Official Corruption Prosecutions for June 2022

Number Latest Month 33
Percent Change from previous month 65.0
Percent Change from 1 year ago -2.3
Percent Change from 5 years ago
(Including Magistrate Court)
Percent Change from 5 years ago
(Excluding Magistrate Court)
Table 1. Criminal Official Corruption Prosecutions

The latest available data from the Justice Department show that during June 2022 the government reported 33 new official corruption prosecutions. According to the case-by-case information analyzed by the Transactional Records Access Clearinghouse (TRAC), this number is up 65 percent over the previous month.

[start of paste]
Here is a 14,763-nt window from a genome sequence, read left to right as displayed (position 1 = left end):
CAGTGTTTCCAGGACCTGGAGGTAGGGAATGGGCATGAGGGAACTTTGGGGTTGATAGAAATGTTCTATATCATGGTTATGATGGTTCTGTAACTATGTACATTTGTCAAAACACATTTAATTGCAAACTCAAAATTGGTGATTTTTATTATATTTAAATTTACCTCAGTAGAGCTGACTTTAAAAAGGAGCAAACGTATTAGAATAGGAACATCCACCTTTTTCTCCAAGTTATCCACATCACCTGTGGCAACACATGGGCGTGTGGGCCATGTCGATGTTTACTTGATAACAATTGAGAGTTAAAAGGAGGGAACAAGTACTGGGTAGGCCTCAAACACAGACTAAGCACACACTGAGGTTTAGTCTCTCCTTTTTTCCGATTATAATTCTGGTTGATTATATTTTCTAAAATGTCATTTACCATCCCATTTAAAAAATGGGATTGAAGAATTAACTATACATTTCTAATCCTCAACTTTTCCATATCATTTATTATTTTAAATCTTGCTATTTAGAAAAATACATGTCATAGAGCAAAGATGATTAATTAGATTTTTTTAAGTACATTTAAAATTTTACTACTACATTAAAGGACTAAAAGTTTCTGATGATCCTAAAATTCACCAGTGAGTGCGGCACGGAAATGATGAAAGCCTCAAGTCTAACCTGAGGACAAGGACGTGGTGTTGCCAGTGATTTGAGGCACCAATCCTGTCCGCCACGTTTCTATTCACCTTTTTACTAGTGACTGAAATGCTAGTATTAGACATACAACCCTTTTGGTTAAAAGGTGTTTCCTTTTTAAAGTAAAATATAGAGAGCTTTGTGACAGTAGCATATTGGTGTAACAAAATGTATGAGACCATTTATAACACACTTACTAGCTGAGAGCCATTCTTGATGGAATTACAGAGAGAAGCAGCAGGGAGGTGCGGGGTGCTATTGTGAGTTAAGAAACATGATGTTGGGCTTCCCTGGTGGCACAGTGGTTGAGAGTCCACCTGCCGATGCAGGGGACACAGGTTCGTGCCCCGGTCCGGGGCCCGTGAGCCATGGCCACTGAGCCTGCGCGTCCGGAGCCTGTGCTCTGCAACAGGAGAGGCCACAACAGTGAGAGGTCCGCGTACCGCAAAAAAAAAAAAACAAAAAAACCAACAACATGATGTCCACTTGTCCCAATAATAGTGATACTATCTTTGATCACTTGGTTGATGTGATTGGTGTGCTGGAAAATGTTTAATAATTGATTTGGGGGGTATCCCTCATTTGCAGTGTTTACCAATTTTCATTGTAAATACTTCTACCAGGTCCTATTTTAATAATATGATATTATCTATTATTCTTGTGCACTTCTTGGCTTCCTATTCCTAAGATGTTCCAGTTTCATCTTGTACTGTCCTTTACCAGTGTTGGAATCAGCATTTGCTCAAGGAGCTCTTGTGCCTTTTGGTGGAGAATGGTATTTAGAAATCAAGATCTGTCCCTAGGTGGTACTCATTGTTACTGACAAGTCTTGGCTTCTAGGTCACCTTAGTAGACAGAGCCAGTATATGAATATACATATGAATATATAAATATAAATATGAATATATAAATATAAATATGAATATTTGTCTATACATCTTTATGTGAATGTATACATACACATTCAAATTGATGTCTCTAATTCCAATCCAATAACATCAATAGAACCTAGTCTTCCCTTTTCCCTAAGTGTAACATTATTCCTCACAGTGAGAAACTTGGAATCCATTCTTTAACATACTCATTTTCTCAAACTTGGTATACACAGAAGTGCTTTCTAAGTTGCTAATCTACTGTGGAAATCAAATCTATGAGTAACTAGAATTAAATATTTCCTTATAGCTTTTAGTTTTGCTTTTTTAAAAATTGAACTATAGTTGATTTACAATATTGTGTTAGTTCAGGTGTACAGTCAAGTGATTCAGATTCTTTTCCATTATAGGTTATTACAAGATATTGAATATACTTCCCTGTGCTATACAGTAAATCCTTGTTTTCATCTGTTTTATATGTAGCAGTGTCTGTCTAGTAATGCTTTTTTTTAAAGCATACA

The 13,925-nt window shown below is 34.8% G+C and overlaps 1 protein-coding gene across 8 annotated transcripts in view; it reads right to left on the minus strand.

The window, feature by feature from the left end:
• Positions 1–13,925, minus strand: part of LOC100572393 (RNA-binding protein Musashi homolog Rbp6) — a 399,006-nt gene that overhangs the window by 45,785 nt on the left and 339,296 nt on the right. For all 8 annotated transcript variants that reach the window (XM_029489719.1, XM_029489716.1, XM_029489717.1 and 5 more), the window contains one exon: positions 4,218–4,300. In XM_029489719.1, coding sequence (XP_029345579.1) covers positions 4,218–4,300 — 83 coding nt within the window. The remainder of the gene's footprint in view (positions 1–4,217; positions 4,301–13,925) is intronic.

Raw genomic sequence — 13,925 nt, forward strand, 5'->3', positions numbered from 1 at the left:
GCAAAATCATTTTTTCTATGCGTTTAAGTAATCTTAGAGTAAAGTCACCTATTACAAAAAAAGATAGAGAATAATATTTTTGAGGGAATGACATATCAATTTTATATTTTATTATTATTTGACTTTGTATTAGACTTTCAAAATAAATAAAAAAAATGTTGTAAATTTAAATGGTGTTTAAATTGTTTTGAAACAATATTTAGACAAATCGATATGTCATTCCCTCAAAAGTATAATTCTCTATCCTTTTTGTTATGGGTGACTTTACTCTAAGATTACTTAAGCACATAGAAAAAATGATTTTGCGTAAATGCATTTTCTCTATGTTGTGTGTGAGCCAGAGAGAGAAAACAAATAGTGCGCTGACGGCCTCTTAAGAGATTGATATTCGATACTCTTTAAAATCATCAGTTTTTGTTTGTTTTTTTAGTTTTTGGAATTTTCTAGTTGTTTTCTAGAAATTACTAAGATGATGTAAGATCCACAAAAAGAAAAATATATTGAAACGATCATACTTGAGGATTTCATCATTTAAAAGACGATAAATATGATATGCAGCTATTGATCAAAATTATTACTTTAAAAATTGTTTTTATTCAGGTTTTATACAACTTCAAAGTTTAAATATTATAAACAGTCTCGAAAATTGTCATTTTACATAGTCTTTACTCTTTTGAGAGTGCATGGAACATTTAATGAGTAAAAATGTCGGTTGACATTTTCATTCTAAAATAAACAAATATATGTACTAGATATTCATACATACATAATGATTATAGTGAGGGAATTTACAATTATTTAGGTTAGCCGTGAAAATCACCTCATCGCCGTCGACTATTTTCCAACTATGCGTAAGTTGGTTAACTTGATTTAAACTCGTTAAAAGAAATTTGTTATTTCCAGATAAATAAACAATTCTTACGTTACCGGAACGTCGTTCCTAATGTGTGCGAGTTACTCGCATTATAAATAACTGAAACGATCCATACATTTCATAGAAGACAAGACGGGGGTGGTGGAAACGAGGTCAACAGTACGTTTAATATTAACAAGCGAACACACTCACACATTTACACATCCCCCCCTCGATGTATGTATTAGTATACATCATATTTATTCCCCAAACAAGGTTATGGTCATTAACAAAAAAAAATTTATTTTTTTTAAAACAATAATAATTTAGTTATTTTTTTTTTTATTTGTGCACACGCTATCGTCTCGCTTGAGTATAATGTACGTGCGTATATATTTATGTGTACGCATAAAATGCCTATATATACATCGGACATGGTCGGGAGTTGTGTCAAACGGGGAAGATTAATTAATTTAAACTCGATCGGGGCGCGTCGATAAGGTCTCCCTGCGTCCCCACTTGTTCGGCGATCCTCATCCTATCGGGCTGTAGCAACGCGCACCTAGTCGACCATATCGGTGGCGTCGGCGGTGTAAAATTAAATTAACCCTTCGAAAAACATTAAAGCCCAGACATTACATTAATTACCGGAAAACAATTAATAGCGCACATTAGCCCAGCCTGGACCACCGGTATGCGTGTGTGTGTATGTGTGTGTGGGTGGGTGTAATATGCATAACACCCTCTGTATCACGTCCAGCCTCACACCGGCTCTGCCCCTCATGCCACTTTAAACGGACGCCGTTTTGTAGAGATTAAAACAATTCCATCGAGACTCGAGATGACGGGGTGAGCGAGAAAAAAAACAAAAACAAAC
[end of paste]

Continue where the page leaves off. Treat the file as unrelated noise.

The comparisons of the number of defendants charged with official corruption-related offenses are based on case-by-case information obtained by TRAC under the Freedom of Information Act from the Executive Office for United States Attorneys (see Table 1).

When monthly 2022 prosecutions of this type are compared with those of the same period in the previous year, the number of filings was down (-2.3%). Prosecutions over the past year are still much lower than they were five years ago. Overall, the data show that prosecutions of this type are down 27.4 percent from levels reported in 2017.

Figure 1. Monthly Trends in Official Corruption Prosecutions